Video | Agriculture | Confidence | Economy | Energy | Employment | Finance | Media | Property | RBNZ | Science | SOEs | Tax | Technology | Telecoms | Tourism | Transport | Search

 


Concluding TPP govt’s top trade priority, says Key

Concluding TPP govt’s top trade priority, says Key

By Pattrick Smellie

Jan. 28 (BusinessDesk) – The government’s top trade priority this year will be concluding the Trans-Pacific Partnership, but Prime Minister John Key’s speech for today’s opening of Parliament suggests it’s given up on expecting to pass fundamental reform to environmental law.

While Key rattled off a list of areas in which the government would “advance legislation” this year, his reference to its desire to change the settings of Sections 6 and 7, currently opposed by its support partners United Future and the Maori Party, will not be met.

“The government will progress the remainder of its resource management reforms, which among other things, will reduce the number of consent applications that are required, reduce costs and reduce the length of time involved in processing consents,” he said.

However, Key expected a new National Objectives Framework for freshwater quality improvement would be introduced this year.

In speech notes to which he only occasionally referred in an attacking political speech on the first sitting of Parliament, Key outlined plans to “progress legislation” in areas including a new “flexible, risk-based food safety system”, a more transparent and enforceable animal welfare system, trans-Tasman mobile phone roaming, discourage cartel behaviour, and create a new professional body to replace the Teachers’ Council.

On the trade front, a review of the Customs and Excise Act is on the books for this year, and “at least seven” air service negotiations will be pursued. A new Trade Single Window will be rolled out as part of improved border management. An extension of the SmartGate automated border control system will be evaluated.

“Our top priority will be to seek an outcome to the Trans-Pacific Partnership negotiations” to include “comprehensive duty-free access to markets together with improved conditions for services, investment and government procurement markets.”

Improved access to Japan and the US would be two major outcomes of a successfully concluded TPP.

Speaking beyond his official notes in Parliament, Key sought to contrast what he said was his government’s intention to “responsibly manage finances” with Labour allegedly finding “$1.5 billion at the end of a rainbow” to promise new policies.

He derided Labour’s new policy to pay $60 a week to families with new babies, saying the upper household income threshold of $150,000 was “Labour’s new definition of poverty.”

“It doesn’t add up.”

In reply, Labour leader David Cunliffe accused the government of “clinging to business as usual while more and more Kiwis find themselves struggling.”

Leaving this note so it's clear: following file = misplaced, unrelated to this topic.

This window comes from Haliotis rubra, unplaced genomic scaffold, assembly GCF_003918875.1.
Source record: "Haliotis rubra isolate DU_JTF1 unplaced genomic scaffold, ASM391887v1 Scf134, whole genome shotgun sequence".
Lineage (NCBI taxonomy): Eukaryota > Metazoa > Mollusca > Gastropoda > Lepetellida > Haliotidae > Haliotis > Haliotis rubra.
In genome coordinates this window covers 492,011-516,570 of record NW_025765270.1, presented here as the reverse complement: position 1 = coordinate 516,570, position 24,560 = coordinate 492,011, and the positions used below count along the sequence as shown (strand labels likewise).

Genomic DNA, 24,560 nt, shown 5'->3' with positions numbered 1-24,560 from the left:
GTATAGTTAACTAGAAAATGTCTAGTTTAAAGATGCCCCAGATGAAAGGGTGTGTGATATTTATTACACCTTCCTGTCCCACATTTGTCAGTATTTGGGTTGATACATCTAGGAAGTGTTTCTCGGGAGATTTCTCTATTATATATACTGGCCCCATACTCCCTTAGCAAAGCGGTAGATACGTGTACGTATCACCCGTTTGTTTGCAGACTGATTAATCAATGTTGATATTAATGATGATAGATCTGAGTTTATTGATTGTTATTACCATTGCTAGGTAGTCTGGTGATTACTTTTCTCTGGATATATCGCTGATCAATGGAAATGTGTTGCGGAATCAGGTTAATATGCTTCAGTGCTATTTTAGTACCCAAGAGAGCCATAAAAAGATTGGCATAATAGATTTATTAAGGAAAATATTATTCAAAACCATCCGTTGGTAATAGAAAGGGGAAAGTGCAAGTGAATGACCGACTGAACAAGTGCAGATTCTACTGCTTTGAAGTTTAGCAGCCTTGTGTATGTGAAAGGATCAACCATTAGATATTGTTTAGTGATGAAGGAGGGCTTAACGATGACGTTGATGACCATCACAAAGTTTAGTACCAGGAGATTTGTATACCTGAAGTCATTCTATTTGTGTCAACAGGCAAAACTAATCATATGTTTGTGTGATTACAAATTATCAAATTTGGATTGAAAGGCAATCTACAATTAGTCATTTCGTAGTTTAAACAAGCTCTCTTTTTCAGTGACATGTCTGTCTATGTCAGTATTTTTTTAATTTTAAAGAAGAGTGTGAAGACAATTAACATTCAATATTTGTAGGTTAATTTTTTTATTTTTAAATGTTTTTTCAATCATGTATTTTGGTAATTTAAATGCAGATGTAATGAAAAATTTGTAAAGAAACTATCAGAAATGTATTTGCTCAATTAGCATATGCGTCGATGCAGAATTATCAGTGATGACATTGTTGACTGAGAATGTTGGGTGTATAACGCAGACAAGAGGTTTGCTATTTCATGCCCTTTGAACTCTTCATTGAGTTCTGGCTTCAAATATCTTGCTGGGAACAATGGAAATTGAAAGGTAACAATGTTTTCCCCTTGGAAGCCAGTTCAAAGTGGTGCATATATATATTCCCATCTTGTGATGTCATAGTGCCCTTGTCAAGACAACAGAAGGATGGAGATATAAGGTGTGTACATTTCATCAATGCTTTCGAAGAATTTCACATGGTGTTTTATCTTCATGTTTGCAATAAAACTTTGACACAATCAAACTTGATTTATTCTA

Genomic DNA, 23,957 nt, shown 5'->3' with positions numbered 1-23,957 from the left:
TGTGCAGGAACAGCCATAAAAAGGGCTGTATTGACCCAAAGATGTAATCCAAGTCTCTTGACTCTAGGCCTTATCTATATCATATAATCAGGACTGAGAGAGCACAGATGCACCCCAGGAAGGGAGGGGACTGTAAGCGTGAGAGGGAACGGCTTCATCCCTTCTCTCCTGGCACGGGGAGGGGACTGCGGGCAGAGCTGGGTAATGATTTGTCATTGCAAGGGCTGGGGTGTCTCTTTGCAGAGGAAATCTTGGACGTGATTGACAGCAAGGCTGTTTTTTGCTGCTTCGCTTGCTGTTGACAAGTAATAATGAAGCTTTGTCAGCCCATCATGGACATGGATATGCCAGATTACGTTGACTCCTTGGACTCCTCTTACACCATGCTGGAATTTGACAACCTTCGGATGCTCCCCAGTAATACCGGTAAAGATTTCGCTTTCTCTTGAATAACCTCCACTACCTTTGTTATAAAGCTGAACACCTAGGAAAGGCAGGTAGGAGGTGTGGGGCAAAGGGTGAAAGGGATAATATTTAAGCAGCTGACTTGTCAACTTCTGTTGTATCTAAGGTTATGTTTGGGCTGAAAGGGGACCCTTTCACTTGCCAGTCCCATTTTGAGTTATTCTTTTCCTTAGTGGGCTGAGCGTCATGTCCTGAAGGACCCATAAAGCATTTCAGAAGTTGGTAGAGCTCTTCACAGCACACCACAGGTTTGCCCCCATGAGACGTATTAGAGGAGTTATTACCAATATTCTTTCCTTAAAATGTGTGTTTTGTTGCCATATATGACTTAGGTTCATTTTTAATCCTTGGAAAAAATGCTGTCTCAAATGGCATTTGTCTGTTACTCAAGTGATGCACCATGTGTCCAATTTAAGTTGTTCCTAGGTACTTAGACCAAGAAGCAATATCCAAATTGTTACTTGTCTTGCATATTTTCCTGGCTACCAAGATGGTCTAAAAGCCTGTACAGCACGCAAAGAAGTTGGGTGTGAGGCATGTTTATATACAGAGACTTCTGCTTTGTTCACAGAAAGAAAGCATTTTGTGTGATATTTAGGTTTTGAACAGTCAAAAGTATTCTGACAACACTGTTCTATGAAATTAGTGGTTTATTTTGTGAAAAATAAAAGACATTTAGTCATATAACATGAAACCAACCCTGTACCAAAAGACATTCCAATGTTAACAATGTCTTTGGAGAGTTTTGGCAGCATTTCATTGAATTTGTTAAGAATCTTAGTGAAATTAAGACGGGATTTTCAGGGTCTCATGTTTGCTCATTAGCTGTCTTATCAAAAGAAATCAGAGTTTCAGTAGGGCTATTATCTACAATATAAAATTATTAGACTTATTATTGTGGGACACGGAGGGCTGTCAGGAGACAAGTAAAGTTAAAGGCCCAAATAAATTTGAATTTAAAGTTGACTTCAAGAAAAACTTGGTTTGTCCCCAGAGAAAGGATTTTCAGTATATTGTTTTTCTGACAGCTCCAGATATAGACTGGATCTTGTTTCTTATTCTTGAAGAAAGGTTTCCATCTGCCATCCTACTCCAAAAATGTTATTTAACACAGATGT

While the economy might recover this year, it would be based on “insurance cheques from the disaster in Christchurch and some good prices for milksolids”, and the government would be “making sure it goes to the top few”.

“Take a devastated city and the price of milk out of the equation, and what are you left with?” said Cunliffe.

Green Party leader Russel Norman said this year’s election represented a historic opportunity to elect the first “truly progressive government” since the 1972 election won by Labour under Norman Kirk, while NZ First leader Winston Peters played on a narrow-based economic recovery.

“We have an economy characterised by one dominant export product - milk powder; one dominant export company – Fonterra; one dominant export market – China; and one dominant import – people – immigration.”

(BusinessDesk)

© Scoop Media

 
 
 
 
 
Business Headlines | Sci-Tech Headlines

 

Must Sell 20 Petrol Stations: Z Cleared To Buy Caltex Assets

Z Energy is allowed to buy the Caltex and Challenge! petrol station chains but must sell 19 of its retail sites and one truck-stop, the Commerce Commission has ruled in a split decision that acknowledges possible retail price coordination between fuel retailers occurs in some regions. More>>

ALSO:

Huntly: Genesis Extends Life Of Coal-Fuelled Power Station To 2022

Genesis Energy will keep its two coal and gas-fired units at Huntly Power Station operating until 2022, having previously said they'd be closed by 2018, after wringing a high price from other electricity generators who wanted to keep them as back-up. More>>

ALSO:

Dammed If You Do: Ruataniwha Irrigation Scheme Hits Farmer Uptake Targets

Enough Hawke's Bay farmers have signed up for water from the proposed Ruataniwha Water Storage Scheme for it to go ahead as long as a cornerstone institutional capital investor can be found to back it, its regional council promoter announced. More>>

ALSO:

Reserve Bank: OCR Stays At 2.25%

Reserve Bank governor Graeme Wheeler kept the official cash rate at 2.25 percent, in a decision traders had said could go either way, while predicting inflation will pick up as the slump in oil prices washes out of the data and capacity pressures start to build in the economy. More>>

ALSO:

Export Values Down: NZ Posts Biggest Annual Trade Deficit In 7 Years

New Zealand has recorded its biggest annual trade deficit since April 2009, reflecting weaker prices of agricultural commodities such as dairy products, beef and lamb, and increased imports of vehicles and machinery. More>>

ALSO:

Currency Events: NZ's New $5 Note Wins International Banknote Award

New Zealand’s new Brighter Money $5 note has been named Banknote of the Year in a prestigious international competition. The $5 note was awarded the IBNS Banknote of the Year title at the International Bank Note Society’s annual meeting. More>>

ALSO:

Get More From Scoop

 
 
 
 
 
 
 
 
 
Business
Search Scoop  
 
 
Powered by Vodafone
NZ independent news